The abortion rate in Uganda, 39, is three times greater than in GB, 13.
The abortion rate in Kampala, 77, is twice the national average.
There is one complication for every 2.4 abortions in Uganda, a rate which is 262 times higher than in England and Wales.
If you work in sexual and reproductive health and rights, SRHR, and/or have an interest in maternal health, then you probably review the abortion rate data for your country of interest. Last month Guttmacher published a new report which highlights the ongoing disparities in abortion rates and in access to safe abortion services across the globe.
A key headline from Guttmacher outlined how abortion rates have remained steady across developing regions while declining in developed regions. In the latter, the average abortion rate, the annual number of abortions per 1,000 women aged 15-45, dropped from 46 in the years 1990-94, to 27 in the years 2010-14; in developing regions the movement was from 39 to 36. These are averages, and most are estimates rather than based on actual clients’ data.
In England, the doctor responsible for the abortion client must notify the Chief Medical Officer by completion and submission of the Abortion notification form, HSA4. The average abortion rate is derived from data on these forms, and so it is reliable for planning purposes.
In many countries, such as Uganda, the abortion rate is estimated using the Abortion Incidence Complications Method (AICM), which is explained in a research paper by Prada E et al “Incidence of Induced Abortion in Uganda, 2013: New Estimates Since 2003” published here on PLOS One. Researchers also examine patterns of hospitalisation due to abortion-related complications, a key indicator of morbidity resulting from unsafe abortion.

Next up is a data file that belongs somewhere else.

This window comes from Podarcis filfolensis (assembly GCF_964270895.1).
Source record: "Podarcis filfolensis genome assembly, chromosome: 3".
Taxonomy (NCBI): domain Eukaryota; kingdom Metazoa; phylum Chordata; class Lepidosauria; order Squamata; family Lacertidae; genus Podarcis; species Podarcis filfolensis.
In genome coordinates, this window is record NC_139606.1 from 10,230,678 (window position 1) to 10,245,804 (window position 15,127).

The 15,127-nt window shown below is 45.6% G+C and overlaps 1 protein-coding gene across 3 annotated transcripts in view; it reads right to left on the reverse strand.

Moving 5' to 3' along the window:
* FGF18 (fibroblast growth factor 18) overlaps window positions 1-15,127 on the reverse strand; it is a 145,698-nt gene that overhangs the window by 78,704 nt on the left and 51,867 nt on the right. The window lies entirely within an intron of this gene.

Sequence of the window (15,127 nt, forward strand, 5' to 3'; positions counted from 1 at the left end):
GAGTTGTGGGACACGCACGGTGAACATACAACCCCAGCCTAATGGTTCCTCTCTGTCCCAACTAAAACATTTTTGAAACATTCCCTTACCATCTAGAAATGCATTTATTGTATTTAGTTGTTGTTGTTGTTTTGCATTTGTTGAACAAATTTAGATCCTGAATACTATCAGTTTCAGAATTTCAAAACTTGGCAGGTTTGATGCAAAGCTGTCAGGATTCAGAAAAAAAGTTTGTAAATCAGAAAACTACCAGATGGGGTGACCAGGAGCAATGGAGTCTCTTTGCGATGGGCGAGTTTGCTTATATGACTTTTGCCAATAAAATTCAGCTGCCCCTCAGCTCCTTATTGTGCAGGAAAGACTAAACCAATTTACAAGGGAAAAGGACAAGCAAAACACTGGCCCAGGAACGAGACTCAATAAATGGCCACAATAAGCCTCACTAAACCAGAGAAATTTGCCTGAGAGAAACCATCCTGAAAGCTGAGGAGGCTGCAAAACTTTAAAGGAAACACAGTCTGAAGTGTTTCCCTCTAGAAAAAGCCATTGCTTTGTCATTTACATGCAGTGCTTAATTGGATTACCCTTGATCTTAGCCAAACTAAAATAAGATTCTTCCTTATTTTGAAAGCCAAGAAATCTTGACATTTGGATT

Going beyond the headlines and global averages we see that the abortion rate estimated by Guttmacher for Uganda is 39, three times greater than the rate in GB, 13 (this is noted as 16 for England and Wales in the latest Department of Health Report on abortion statistics in England and Wales for 2016). There are many reasons for this significant difference, and in a recent post I noted five actions that are necessary to address the disparities:
- Allow women and adolescents self-determination;
- Make effective contraception easily accessible;
- Change restrictive legislation;
- Remove price barriers;
- Train and equip willing Health Service Providers.
During 2016 in England and Wales there were a total of 190,406 abortions, and only 294 reported complications, which is a very low rate of about one complication in every 630 abortions. The latest annual data for Uganda, 2013, show a total of 314,304 abortions, from which an estimated 128,682 women were treated for complications. This is a staggeringly high rate of one complication in every 2.4 abortions, 262 times higher than in England and Wales, which demonstrates the very significant detrimental impact of unsafe abortions on women’s’ health.
Going even further into these Uganda data we find that the estimated abortion rates vary widely across the country, and eg in Kampala the rate is twice the national average. It is also worth noting the variance between the low and high AICM estimates, the bars shown in this graph.
We need to be aware of these regional differences when planning and, of course, also take account of the total estimated numbers in each, as shown here for 2013.